Monday, August 24, 2009

Take our swine flu vaccine survey

Will you take the swine flu vaccine if it's offered to you? Tell us in the malehealth Snap Survey.

Ashes win and the flame of desire

Your team's sporting success can give you a shot in the arm of testosterone just as if you were playing yourself. Indeed, it's so effective, that it's one of malehealth's top ten health tips that any fool can do.

So English cricket fans - and, even more incredibly, Tottenham Hotspur supporters - should have a spring in their stride this morning. But while testosterone - like alcohol - might increase the desire, it won't make a lot of difference to performance which could result in disappointment for many blokes (and their partners).

If you want to celebrate with a roll in the sack but can't, what do you do? You might be tempted to ignore it but don't. Erection problems may be the sign of another more serious health problem such as heart disease or diabetes.

Phil Tufnell, the England spinner turned TV pundit has been fronting a drug-company website aimed at helping men with erectile dysfunction (ED). (This blog isn't just cobbled together, you know, one item leads on seamlessly to another!) But, of course, drugs aren't the only treatment for ED and self-diagnosing with drugs and self-prescribing could mean those more serious problems get missed.

Check out malehealth's advice on sorting out your sexual problems and talk to your GP. Unless he's an Australian, he'll understand.

Thursday, August 20, 2009

We're not all Psychos

Good stuff this morning from Time For Change, an organisation trying to improve public understanding of and attitudes to mental health problems. Peter Byrne, a leading psychiatrist and film expert, says that characters with mental health problems are being depicted as ‘more demotic and crueler than at any time in movie history’.

Cinema is very sensitive these days to charges of racism or homophobia but when it comes to dealing with 'nutters' it's still a free for all. Byrne's report says that this affects public attitudes to mental health and it's hard to disagree. Male mental health is poorly understood in the media, in the medical profession and among men themselves. Simplistic screen misrepresentations can't help. Cinema is supposed to be about innovation - it would be great to see some here.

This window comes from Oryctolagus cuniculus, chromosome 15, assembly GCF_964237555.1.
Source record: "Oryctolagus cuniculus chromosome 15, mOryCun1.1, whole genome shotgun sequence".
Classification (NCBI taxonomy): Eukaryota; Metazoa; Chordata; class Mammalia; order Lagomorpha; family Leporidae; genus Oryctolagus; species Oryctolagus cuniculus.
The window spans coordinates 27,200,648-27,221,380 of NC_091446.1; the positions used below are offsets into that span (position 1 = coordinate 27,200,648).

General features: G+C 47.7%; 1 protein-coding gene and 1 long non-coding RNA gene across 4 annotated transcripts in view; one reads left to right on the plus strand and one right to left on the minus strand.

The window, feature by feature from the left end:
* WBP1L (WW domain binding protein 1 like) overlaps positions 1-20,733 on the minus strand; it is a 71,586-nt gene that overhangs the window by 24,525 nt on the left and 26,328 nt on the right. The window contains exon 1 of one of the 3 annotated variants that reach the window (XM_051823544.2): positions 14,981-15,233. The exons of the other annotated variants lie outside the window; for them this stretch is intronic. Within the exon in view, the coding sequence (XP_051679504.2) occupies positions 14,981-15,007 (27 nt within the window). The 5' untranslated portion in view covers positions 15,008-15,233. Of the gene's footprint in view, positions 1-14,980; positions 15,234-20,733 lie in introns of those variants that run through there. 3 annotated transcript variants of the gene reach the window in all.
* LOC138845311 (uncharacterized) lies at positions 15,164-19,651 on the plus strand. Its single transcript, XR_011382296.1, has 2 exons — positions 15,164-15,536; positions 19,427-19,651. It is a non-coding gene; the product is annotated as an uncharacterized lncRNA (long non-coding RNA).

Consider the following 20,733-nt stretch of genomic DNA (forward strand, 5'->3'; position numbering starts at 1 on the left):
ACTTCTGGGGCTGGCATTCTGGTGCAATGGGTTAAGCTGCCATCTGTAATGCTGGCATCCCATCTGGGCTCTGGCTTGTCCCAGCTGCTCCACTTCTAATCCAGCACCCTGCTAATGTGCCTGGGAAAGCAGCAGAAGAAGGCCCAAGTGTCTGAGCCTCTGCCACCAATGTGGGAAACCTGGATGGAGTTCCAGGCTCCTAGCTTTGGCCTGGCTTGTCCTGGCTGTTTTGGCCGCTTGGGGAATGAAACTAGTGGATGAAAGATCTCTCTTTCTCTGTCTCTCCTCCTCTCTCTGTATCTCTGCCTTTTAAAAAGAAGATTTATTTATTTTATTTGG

Byrne's report is mainly about schizophrenia which is particularly badly represented and particularly widely misunderstood. But what about more common mental health problems? Anyone know of any movies that portray male depression accurately? Garden State, perhaps, or Sideways?

Wednesday, August 19, 2009

I'm surprised more NHS staff aren't sick

As a regular user of the NHS, the news that NHS staff are 50% more likely to be off sick than those in private hospitals comes as no surprise - in fact, I'm amazed it's not higher.

Over the past 13 years, I've watched the cancer clinic I attend move hospital once and move location within each hospital at least half a dozen times. I've seen procedures and practices change and morph pretty much every other visit. I've seen umpteen health professionals and watched the doctors get younger even more quickly than I've got older. The one thing all these health professionals have had in common is a fantastic commitment to their work in the face of the swirling vortex.

If the NHS staff had done to health services what bankers have done to financial ones, we'd all be dead yet who gets the bonuses? Earlier this week, Alastair Darling rejected the call for a high pay commission to look at the obscene pay differentials in this country. That attitude in the face of a report such as this on the state of the health of the staff in Britain's best loved institution makes me feel quite ill really.